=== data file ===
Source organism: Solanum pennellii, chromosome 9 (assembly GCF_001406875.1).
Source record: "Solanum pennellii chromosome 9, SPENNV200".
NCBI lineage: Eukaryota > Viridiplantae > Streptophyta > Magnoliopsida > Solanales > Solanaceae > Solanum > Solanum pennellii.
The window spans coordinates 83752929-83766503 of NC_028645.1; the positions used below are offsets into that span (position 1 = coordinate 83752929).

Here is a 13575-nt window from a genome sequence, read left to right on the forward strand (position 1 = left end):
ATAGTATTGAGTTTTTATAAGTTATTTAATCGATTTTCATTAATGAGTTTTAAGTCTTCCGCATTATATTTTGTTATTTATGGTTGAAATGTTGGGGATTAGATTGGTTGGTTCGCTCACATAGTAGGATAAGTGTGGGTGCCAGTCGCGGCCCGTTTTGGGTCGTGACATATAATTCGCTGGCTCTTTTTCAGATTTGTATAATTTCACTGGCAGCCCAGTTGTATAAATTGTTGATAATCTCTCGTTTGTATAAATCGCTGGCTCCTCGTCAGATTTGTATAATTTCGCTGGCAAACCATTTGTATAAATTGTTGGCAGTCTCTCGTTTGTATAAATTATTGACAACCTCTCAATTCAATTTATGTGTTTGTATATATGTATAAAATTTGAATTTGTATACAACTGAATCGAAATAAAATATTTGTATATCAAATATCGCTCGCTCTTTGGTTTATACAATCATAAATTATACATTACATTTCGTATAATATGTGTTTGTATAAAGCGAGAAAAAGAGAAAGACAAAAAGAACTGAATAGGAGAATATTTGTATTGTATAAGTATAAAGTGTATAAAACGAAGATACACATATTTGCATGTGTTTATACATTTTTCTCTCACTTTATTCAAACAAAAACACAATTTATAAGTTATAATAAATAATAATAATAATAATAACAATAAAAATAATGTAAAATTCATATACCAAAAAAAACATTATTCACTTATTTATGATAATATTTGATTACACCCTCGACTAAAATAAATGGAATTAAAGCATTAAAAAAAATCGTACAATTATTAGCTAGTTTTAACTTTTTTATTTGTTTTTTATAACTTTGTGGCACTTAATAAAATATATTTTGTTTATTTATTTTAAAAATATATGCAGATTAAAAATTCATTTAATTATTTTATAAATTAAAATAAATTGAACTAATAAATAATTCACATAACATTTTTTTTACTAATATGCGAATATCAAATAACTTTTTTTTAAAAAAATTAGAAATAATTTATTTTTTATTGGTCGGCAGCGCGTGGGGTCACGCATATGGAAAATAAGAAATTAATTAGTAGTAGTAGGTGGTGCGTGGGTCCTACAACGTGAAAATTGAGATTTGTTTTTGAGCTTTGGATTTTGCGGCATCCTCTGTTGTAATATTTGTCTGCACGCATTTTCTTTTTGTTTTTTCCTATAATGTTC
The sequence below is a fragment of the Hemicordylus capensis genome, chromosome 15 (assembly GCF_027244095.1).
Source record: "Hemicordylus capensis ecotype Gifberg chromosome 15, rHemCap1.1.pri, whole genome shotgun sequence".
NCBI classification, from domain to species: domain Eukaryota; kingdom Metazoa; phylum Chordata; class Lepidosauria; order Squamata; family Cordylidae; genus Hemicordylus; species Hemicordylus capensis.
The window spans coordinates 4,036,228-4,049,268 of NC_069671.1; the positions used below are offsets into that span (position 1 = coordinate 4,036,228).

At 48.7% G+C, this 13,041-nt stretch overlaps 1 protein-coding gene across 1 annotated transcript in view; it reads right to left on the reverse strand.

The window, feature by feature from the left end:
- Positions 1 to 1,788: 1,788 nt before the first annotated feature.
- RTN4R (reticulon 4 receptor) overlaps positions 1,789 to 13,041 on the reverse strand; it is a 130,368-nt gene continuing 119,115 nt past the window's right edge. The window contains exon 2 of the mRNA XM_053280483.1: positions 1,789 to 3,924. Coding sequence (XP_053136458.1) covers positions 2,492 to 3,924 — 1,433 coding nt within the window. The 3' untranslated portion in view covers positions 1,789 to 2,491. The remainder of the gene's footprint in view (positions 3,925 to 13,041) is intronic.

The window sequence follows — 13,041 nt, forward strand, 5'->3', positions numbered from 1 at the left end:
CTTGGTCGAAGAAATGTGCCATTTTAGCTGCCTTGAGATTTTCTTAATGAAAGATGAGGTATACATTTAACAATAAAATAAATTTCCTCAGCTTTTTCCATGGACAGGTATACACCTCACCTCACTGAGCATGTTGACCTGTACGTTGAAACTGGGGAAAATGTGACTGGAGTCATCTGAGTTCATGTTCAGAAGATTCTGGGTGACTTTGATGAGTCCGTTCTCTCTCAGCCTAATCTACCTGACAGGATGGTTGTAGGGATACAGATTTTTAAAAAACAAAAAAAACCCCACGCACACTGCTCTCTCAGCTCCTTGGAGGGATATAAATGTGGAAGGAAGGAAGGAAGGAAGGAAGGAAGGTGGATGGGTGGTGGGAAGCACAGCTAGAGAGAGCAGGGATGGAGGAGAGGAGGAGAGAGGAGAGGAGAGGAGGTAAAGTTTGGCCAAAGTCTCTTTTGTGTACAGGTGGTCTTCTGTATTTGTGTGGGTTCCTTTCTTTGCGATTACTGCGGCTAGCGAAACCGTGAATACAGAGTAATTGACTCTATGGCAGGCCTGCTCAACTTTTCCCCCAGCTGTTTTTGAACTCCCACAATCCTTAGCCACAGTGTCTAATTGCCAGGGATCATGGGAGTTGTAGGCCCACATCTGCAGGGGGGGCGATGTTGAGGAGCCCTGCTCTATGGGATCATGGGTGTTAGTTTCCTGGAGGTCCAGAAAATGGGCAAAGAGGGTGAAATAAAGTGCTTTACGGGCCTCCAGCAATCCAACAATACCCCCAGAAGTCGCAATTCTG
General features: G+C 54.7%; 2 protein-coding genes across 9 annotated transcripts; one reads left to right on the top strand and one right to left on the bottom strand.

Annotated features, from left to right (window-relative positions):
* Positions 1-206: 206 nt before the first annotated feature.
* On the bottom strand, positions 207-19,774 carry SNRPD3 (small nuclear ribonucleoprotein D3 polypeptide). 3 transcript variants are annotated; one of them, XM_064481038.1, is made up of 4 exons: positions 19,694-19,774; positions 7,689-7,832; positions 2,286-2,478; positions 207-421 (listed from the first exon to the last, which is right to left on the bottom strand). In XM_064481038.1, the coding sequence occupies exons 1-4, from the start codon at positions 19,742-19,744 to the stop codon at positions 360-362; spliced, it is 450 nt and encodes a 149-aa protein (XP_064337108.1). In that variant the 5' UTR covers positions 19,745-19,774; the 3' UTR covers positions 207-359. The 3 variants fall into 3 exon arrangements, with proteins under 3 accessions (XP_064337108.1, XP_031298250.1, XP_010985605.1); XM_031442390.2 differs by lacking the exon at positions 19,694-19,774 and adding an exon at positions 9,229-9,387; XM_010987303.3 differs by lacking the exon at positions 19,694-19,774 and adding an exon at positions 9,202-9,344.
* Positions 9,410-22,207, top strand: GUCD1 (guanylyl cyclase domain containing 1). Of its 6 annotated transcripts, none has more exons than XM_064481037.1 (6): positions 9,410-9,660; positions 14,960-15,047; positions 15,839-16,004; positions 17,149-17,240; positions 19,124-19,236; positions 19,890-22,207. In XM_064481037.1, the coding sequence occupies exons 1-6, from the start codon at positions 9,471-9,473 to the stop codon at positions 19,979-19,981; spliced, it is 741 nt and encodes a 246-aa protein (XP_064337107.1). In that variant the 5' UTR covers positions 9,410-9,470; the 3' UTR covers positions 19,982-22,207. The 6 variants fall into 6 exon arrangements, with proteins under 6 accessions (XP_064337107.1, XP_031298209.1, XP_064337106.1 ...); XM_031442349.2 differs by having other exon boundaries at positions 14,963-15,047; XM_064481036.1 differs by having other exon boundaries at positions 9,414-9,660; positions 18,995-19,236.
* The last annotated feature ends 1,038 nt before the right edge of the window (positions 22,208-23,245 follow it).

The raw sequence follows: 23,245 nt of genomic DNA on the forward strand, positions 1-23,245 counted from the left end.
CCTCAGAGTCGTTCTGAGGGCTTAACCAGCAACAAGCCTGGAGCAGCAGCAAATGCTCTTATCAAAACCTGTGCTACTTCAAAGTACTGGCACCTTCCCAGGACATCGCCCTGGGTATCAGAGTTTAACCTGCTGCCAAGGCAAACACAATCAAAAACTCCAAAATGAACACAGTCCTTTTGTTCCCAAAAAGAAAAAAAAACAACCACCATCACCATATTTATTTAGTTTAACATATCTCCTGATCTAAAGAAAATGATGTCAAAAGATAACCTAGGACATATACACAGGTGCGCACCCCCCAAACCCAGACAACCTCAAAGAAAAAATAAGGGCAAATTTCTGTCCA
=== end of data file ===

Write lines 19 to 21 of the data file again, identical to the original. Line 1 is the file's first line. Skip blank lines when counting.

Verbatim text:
* Positions 1-206: 206 nt before the first annotated feature.
* On the bottom strand, positions 207-19,774 carry SNRPD3 (small nuclear ribonucleoprotein D3 polypeptide). 3 transcript variants are annotated; one of them, XM_064481038.1, is made up of 4 exons: positions 19,694-19,774; positions 7,689-7,832; positions 2,286-2,478; positions 207-421 (listed from the first exon to the last, which is right to left on the bottom strand). In XM_064481038.1, the coding sequence occupies exons 1-4, from the start codon at positions 19,742-19,744 to the stop codon at positions 360-362; spliced, it is 450 nt and encodes a 149-aa protein (XP_064337108.1). In that variant the 5' UTR covers positions 19,745-19,774; the 3' UTR covers positions 207-359. The 3 variants fall into 3 exon arrangements, with proteins under 3 accessions (XP_064337108.1, XP_031298250.1, XP_010985605.1); XM_031442390.2 differs by lacking the exon at positions 19,694-19,774 and adding an exon at positions 9,229-9,387; XM_010987303.3 differs by lacking the exon at positions 19,694-19,774 and adding an exon at positions 9,202-9,344.
* Positions 9,410-22,207, top strand: GUCD1 (guanylyl cyclase domain containing 1). Of its 6 annotated transcripts, none has more exons than XM_064481037.1 (6): positions 9,410-9,660; positions 14,960-15,047; positions 15,839-16,004; positions 17,149-17,240; positions 19,124-19,236; positions 19,890-22,207. In XM_064481037.1, the coding sequence occupies exons 1-6, from the start codon at positions 9,471-9,473 to the stop codon at positions 19,979-19,981; spliced, it is 741 nt and encodes a 246-aa protein (XP_064337107.1). In that variant the 5' UTR covers positions 9,410-9,470; the 3' UTR covers positions 19,982-22,207. The 6 variants fall into 6 exon arrangements, with proteins under 6 accessions (XP_064337107.1, XP_031298209.1, XP_064337106.1 ...); XM_031442349.2 differs by having other exon boundaries at positions 14,963-15,047; XM_064481036.1 differs by having other exon boundaries at positions 9,414-9,660; positions 18,995-19,236.